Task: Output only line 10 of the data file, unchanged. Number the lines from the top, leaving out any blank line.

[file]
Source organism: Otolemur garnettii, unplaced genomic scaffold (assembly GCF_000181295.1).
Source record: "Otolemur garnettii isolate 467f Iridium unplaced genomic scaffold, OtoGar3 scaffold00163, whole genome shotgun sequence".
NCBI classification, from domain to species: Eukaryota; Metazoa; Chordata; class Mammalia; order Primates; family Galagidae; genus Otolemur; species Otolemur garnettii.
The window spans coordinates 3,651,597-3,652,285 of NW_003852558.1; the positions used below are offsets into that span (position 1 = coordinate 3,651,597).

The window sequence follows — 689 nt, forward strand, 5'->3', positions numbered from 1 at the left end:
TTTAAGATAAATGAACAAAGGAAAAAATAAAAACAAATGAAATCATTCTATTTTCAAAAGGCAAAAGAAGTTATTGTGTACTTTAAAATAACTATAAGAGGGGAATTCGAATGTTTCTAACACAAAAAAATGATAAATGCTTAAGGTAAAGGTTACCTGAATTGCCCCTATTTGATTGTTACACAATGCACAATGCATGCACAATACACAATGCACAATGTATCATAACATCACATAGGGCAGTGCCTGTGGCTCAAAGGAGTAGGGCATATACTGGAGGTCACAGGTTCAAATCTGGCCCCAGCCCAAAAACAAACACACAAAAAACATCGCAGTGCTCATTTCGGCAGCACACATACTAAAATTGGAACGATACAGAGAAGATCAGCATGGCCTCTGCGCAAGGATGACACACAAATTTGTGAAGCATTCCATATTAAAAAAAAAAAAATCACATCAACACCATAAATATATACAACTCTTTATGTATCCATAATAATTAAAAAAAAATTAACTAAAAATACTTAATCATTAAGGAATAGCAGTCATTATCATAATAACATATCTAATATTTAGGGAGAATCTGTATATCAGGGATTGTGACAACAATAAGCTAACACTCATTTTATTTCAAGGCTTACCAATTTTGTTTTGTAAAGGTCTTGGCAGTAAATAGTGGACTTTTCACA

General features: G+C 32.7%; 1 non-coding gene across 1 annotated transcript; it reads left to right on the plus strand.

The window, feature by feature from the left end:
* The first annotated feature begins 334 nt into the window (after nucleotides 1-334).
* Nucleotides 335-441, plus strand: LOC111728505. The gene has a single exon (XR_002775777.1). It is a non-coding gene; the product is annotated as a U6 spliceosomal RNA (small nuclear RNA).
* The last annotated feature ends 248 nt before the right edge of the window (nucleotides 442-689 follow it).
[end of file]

* Nucleotides 335-441, plus strand: LOC111728505. The gene has a single exon (XR_002775777.1). It is a non-coding gene; the product is annotated as a U6 spliceosomal RNA (small nuclear RNA).